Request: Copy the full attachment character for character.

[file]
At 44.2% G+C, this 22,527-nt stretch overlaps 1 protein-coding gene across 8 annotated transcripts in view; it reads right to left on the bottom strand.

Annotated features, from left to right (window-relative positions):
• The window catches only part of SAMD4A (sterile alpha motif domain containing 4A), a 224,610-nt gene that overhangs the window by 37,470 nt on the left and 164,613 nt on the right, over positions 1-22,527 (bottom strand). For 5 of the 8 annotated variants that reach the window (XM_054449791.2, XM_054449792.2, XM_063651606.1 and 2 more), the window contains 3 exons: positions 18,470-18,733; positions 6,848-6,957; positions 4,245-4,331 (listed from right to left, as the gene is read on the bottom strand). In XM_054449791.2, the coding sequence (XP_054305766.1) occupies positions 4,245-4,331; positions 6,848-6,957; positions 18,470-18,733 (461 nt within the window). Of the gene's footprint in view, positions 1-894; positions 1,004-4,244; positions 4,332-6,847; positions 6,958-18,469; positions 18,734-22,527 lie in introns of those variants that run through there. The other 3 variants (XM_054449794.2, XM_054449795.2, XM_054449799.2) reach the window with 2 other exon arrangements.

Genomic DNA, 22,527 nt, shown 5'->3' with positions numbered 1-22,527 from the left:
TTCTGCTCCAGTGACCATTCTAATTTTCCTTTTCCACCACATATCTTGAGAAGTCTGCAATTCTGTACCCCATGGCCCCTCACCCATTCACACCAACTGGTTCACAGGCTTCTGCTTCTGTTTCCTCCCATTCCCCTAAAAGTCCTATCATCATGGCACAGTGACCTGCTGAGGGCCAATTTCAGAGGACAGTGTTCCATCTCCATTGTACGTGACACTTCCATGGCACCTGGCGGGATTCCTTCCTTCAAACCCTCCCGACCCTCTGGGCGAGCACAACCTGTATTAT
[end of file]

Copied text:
At 44.2% G+C, this 22,527-nt stretch overlaps 1 protein-coding gene across 8 annotated transcripts in view; it reads right to left on the bottom strand.

Annotated features, from left to right (window-relative positions):
• The window catches only part of SAMD4A (sterile alpha motif domain containing 4A), a 224,610-nt gene that overhangs the window by 37,470 nt on the left and 164,613 nt on the right, over positions 1-22,527 (bottom strand). For 5 of the 8 annotated variants that reach the window (XM_054449791.2, XM_054449792.2, XM_063651606.1 and 2 more), the window contains 3 exons: positions 18,470-18,733; positions 6,848-6,957; positions 4,245-4,331 (listed from right to left, as the gene is read on the bottom strand). In XM_054449791.2, the coding sequence (XP_054305766.1) occupies positions 4,245-4,331; positions 6,848-6,957; positions 18,470-18,733 (461 nt within the window). Of the gene's footprint in view, positions 1-894; positions 1,004-4,244; positions 4,332-6,847; positions 6,958-18,469; positions 18,734-22,527 lie in introns of those variants that run through there. The other 3 variants (XM_054449794.2, XM_054449795.2, XM_054449799.2) reach the window with 2 other exon arrangements.

Genomic DNA, 22,527 nt, shown 5'->3' with positions numbered 1-22,527 from the left:
TTCTGCTCCAGTGACCATTCTAATTTTCCTTTTCCACCACATATCTTGAGAAGTCTGCAATTCTGTACCCCATGGCCCCTCACCCATTCACACCAACTGGTTCACAGGCTTCTGCTTCTGTTTCCTCCCATTCCCCTAAAAGTCCTATCATCATGGCACAGTGACCTGCTGAGGGCCAATTTCAGAGGACAGTGTTCCATCTCCATTGTACGTGACACTTCCATGGCACCTGGCGGGATTCCTTCCTTCAAACCCTCCCGACCCTCTGGGCGAGCACAACCTGTATTAT